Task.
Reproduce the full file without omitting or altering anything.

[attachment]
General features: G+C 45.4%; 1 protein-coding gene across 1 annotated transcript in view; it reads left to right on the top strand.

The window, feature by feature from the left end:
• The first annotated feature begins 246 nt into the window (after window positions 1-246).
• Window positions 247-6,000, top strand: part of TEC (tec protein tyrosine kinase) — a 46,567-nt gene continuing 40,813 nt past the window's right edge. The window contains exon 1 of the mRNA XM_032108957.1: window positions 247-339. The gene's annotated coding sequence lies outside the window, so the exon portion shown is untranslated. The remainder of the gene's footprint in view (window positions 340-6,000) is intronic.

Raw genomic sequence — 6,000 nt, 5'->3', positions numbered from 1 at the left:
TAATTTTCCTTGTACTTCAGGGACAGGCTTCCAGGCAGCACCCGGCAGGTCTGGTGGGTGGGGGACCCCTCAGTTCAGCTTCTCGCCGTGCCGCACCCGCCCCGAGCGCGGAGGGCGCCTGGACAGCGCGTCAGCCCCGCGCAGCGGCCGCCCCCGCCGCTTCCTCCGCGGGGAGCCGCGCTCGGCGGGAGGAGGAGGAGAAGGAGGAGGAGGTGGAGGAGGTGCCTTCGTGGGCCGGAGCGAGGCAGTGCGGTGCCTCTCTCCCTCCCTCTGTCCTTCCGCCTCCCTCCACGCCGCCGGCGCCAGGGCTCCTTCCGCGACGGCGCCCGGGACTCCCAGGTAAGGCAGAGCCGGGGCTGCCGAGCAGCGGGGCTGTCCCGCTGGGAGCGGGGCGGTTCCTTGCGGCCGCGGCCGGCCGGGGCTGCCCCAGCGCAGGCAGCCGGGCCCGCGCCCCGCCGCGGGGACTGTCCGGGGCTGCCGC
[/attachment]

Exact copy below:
General features: G+C 45.4%; 1 protein-coding gene across 1 annotated transcript in view; it reads left to right on the top strand.

The window, feature by feature from the left end:
• The first annotated feature begins 246 nt into the window (after window positions 1-246).
• Window positions 247-6,000, top strand: part of TEC (tec protein tyrosine kinase) — a 46,567-nt gene continuing 40,813 nt past the window's right edge. The window contains exon 1 of the mRNA XM_032108957.1: window positions 247-339. The gene's annotated coding sequence lies outside the window, so the exon portion shown is untranslated. The remainder of the gene's footprint in view (window positions 340-6,000) is intronic.

Raw genomic sequence — 6,000 nt, 5'->3', positions numbered from 1 at the left:
TAATTTTCCTTGTACTTCAGGGACAGGCTTCCAGGCAGCACCCGGCAGGTCTGGTGGGTGGGGGACCCCTCAGTTCAGCTTCTCGCCGTGCCGCACCCGCCCCGAGCGCGGAGGGCGCCTGGACAGCGCGTCAGCCCCGCGCAGCGGCCGCCCCCGCCGCTTCCTCCGCGGGGAGCCGCGCTCGGCGGGAGGAGGAGGAGAAGGAGGAGGAGGTGGAGGAGGTGCCTTCGTGGGCCGGAGCGAGGCAGTGCGGTGCCTCTCTCCCTCCCTCTGTCCTTCCGCCTCCCTCCACGCCGCCGGCGCCAGGGCTCCTTCCGCGACGGCGCCCGGGACTCCCAGGTAAGGCAGAGCCGGGGCTGCCGAGCAGCGGGGCTGTCCCGCTGGGAGCGGGGCGGTTCCTTGCGGCCGCGGCCGGCCGGGGCTGCCCCAGCGCAGGCAGCCGGGCCCGCGCCCCGCCGCGGGGACTGTCCGGGGCTGCCGC